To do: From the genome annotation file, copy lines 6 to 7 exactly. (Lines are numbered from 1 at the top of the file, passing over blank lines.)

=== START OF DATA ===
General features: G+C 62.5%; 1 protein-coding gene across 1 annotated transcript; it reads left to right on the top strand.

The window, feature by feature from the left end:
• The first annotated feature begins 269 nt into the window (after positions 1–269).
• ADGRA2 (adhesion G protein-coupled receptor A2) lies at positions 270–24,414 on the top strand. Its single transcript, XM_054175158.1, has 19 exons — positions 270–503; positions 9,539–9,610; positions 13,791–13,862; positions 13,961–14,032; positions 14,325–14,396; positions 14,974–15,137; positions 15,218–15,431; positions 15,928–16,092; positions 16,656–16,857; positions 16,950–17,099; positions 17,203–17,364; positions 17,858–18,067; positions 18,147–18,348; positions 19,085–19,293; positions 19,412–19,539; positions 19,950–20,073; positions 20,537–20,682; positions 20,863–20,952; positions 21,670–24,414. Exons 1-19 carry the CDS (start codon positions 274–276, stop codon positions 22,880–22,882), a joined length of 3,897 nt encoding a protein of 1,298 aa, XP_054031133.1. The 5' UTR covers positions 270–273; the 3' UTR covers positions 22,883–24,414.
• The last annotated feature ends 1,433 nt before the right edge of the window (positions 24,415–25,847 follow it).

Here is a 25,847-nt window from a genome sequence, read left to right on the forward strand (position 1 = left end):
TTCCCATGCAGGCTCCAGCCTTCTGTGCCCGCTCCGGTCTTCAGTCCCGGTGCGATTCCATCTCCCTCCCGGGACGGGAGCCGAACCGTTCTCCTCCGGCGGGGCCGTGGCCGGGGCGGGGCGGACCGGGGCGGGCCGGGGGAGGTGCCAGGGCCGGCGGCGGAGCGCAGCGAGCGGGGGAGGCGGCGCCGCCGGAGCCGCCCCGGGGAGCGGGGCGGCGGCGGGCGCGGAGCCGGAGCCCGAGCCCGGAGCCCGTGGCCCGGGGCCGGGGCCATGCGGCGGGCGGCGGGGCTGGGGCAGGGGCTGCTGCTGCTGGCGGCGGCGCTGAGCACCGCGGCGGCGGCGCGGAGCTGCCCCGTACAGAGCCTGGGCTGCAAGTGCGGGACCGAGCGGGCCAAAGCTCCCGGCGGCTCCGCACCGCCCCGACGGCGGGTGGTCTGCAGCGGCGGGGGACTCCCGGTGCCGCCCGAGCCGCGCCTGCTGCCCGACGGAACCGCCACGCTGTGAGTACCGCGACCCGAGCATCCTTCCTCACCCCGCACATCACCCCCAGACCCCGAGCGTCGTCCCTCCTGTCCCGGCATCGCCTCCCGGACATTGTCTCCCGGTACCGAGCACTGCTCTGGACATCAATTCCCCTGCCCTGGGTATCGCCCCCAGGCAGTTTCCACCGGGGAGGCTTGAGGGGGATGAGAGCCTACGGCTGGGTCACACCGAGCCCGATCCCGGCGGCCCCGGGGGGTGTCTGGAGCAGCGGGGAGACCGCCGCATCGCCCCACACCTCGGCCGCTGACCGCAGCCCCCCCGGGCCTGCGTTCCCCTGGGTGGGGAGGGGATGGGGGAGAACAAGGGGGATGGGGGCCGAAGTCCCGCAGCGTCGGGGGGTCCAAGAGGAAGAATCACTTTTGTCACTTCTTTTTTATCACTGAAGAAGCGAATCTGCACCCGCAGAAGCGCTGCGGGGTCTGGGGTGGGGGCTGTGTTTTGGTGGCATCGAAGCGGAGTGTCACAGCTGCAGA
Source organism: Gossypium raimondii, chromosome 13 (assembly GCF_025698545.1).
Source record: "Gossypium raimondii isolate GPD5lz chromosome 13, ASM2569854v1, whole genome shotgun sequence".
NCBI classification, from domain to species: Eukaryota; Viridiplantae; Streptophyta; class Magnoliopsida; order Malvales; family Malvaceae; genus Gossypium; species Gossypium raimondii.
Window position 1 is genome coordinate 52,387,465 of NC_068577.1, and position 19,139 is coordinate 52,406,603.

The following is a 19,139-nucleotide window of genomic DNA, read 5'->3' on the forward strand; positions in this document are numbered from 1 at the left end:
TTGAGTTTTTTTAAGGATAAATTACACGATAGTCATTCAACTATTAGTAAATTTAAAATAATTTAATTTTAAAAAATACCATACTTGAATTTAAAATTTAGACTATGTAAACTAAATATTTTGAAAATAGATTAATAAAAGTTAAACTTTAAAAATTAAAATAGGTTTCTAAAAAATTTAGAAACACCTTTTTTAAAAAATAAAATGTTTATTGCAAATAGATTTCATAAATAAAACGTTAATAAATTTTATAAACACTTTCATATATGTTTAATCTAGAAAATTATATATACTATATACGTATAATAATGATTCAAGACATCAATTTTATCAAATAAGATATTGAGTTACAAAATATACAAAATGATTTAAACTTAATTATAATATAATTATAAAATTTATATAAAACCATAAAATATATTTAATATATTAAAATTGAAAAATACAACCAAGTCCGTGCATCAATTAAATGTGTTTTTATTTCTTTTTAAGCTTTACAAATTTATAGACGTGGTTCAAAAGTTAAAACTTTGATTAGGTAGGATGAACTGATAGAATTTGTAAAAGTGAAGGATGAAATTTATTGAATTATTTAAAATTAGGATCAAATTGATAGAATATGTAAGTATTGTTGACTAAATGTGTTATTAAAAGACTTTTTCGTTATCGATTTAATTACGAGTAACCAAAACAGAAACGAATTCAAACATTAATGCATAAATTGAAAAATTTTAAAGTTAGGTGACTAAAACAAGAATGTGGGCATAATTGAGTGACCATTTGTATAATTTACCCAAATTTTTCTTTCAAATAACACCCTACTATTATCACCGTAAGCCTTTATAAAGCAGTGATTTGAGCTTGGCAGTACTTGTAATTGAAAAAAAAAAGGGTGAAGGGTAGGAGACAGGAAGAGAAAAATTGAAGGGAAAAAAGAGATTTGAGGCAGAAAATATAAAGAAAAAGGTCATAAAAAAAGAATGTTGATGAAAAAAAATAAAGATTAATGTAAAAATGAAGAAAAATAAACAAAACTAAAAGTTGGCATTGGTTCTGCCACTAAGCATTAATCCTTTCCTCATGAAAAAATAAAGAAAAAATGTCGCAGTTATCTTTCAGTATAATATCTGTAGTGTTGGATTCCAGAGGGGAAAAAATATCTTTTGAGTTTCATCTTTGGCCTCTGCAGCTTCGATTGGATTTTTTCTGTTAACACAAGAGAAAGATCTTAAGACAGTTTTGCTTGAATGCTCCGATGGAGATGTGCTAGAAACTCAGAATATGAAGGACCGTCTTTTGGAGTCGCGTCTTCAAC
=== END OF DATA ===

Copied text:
Here is a 25,847-nt window from a genome sequence, read left to right on the forward strand (position 1 = left end):
TTCCCATGCAGGCTCCAGCCTTCTGTGCCCGCTCCGGTCTTCAGTCCCGGTGCGATTCCATCTCCCTCCCGGGACGGGAGCCGAACCGTTCTCCTCCGGCGGGGCCGTGGCCGGGGCGGGGCGGACCGGGGCGGGCCGGGGGAGGTGCCAGGGCCGGCGGCGGAGCGCAGCGAGCGGGGGAGGCGGCGCCGCCGGAGCCGCCCCGGGGAGCGGGGCGGCGGCGGGCGCGGAGCCGGAGCCCGAGCCCGGAGCCCGTGGCCCGGGGCCGGGGCCATGCGGCGGGCGGCGGGGCTGGGGCAGGGGCTGCTGCTGCTGGCGGCGGCGCTGAGCACCGCGGCGGCGGCGCGGAGCTGCCCCGTACAGAGCCTGGGCTGCAAGTGCGGGACCGAGCGGGCCAAAGCTCCCGGCGGCTCCGCACCGCCCCGACGGCGGGTGGTCTGCAGCGGCGGGGGACTCCCGGTGCCGCCCGAGCCGCGCCTGCTGCCCGACGGAACCGCCACGCTGTGAGTACCGCGACCCGAGCATCCTTCCTCACCCCGCACATCACCCCCAGACCCCGAGCGTCGTCCCTCCTGTCCCGGCATCGCCTCCCGGACATTGTCTCCCGGTACCGAGCACTGCTCTGGACATCAATTCCCCTGCCCTGGGTATCGCCCCCAGGCAGTTTCCACCGGGGAGGCTTGAGGGGGATGAGAGCCTACGGCTGGGTCACACCGAGCCCGATCCCGGCGGCCCCGGGGGGTGTCTGGAGCAGCGGGGAGACCGCCGCATCGCCCCACACCTCGGCCGCTGACCGCAGCCCCCCCGGGCCTGCGTTCCCCTGGGTGGGGAGGGGATGGGGGAGAACAAGGGGGATGGGGGCCGAAGTCCCGCAGCGTCGGGGGGTCCAAGAGGAAGAATCACTTTTGTCACTTCTTTTTTATCACTGAAGAAGCGAATCTGCACCCGCAGAAGCGCTGCGGGGTCTGGGGTGGGGGCTGTGTTTTGGTGGCATCGAAGCGGAGTGTCACAGCTGCAGA